The Clean Water Act does not contain an express bar to pre-enforcement review (compare the express bar against pre-enforcement review which is contained in the Superfund law, 42 U.S.C. § 9613(h) (“[n]o Federal court shall have jurisdiction . . . to review any order issued under section 9606 (a) of this title.”)).

EPA argued that the Clean Water Act authorizes the agency to proceed against violators either by judicial action, or by administrative order.  To allow immediate judicial review of an administrative order would render meaningless the distinction between the two enforcement options provided for in the Clean Water Act.   Further, the agency argued, judicial review was available once EPA sought to enforce the administrative order (which was not self-executing), so that due process was assured (eventually).

The decision of the High Court basically seemed to turn on its sense of umbrage at the  magnitude of the risk faced by recipients of an administrative order and the timing of judicial review.    

In her concurring opinion, Justice Ginsburg agreed in the result, but with the understanding that the decision of SCOTUS only addressed pre-enforcement review, and not the underlying merits of the dispute.

In his concurring option, Justice Alito railed at the continuing unclear state of the law regarding the determination of just what are waters of the U.S., and urged Congress and the agencies to come up with a definitive test.

To reiterate, the decision did not address the merits of the underlying dispute (i.e., are wetlands present on the Sacketts’ property, and, if so, are they jurisdictional wetlands?).

The decision has generated much heat in the environmental community, with a number of commentators trumpeting the decision as a huge defeat for EPA, a triumph of liberty and due process, a victory for little citizen David over the agency Goliath, and a serious curb on the authority of the agency. These views are probably frothy and overdone, in our opinion.

The Sackett decision only deals with pre-enforcement review.  The decision certainly takes away a heavy stick which the agency uses to get “voluntary” compliance, but it has been our experience that the agency rarely issues fully unsupported administrative orders.  EPA will now have to anticipate mounting a strong defense of its orders upon their issuance.  Given the huge risk to the recipient of a Clean Water Act compliance order heretofore not subject to pre-enforcement review, the High Court decision seems reasonable and correct.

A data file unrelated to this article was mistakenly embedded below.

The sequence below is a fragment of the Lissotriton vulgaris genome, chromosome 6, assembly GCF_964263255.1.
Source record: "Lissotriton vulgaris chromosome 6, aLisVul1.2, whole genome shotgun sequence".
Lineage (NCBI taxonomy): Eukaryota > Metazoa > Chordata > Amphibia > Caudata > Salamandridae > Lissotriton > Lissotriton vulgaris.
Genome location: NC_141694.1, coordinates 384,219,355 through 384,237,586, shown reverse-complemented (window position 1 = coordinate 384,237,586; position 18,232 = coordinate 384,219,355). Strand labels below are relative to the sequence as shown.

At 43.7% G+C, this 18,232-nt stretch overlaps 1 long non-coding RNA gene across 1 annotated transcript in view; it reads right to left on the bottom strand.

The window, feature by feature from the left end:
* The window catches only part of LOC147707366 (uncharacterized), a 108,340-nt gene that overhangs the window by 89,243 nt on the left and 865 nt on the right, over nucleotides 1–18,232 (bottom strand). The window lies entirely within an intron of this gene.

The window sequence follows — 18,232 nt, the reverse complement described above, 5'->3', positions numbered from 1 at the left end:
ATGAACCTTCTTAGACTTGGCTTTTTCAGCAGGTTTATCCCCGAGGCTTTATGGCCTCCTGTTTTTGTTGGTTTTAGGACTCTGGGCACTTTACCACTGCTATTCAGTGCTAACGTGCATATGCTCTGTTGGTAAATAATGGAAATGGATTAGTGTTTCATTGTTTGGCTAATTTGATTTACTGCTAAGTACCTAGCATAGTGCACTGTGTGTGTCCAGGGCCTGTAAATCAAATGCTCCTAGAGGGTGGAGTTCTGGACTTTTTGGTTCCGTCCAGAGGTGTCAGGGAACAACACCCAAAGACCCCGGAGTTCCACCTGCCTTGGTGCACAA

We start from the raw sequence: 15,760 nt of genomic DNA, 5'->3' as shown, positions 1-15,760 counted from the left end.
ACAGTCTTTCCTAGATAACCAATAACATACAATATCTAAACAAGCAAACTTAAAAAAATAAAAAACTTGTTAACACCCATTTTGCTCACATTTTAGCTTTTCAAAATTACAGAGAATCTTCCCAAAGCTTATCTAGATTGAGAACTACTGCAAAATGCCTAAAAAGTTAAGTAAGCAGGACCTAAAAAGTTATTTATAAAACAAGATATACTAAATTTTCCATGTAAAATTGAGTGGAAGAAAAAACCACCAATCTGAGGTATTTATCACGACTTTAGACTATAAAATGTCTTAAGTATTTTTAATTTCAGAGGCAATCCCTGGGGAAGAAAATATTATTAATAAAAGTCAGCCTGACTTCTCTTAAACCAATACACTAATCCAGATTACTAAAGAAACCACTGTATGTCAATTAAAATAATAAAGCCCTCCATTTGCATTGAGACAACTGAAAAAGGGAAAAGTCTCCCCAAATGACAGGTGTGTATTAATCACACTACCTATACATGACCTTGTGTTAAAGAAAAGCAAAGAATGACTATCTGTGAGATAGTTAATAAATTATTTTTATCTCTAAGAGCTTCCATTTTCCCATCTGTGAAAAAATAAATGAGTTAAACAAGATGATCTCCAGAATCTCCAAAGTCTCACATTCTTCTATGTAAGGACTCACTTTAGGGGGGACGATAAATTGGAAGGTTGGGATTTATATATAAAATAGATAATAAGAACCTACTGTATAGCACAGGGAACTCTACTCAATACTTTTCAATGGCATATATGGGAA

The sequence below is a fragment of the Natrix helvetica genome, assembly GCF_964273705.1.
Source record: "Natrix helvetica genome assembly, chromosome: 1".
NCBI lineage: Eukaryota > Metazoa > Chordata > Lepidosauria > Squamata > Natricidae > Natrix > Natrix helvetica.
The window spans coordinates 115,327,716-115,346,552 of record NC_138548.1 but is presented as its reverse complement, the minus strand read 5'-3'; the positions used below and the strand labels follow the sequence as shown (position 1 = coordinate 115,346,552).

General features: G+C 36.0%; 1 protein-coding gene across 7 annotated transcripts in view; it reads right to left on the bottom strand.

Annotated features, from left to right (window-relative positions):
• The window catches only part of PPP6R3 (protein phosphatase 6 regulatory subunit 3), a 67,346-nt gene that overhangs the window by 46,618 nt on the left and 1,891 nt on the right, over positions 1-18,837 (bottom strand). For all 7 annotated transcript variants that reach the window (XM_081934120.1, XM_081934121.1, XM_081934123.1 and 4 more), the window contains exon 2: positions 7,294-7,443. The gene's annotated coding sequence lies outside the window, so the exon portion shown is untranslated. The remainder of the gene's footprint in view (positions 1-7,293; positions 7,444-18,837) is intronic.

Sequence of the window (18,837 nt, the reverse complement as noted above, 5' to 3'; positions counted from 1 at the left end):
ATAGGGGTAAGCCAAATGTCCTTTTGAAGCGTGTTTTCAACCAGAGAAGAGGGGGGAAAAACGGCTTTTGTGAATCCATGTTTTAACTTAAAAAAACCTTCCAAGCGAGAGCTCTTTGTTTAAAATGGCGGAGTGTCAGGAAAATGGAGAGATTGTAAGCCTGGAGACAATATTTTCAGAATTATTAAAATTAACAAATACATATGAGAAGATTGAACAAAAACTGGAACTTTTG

Compare EPA’s enforcement approach to the customary procedure that the Pennsylvania Department of Environmental Protection (“PaDEP”) currently follows in many enforcement scenarios.  PaDEP usually issues a Notice of Violation (“NOV”) in response to a violation.  The NOV usually (but not always) is not a final action of the agency, does not compel any action on the part of the recipient, and cannot be appealed (to the Environmental Hearing Board (“EHB”)).  Basically, it’s a warning shot.  Frequently, the issuance of an NOV is enough to resolve an issue or dispute.  When PaDEP issues a compliance order (which is final, and directly affects the rights and responsibilities of the recipient), the order may be immediately appealed to the EHB, and PaDEP normally is prepared quickly to defend the order.  We think EPA will move more towards this mode of action, and the enforcement activities of the agency will not be significantly curtailed.   Note, however, that there is a significant structural difference affecting enforcement matters between EPA and the U.S. Department of Justice (“DOJ”) on the one hand, and PaDEP on the other.  In order to initiate court action in most instances, EPA must refer the matter to DOJ for prosecution.  In contrast, PaDEP attorneys are authorized to represent PaDEP in court directly.

We think the most significant impact of Sackett will be that other, similar pre-enforcement review bans (e.g., the Federal Clean Air Act, and the Resource Conservation and Recovery Act), also will be undone.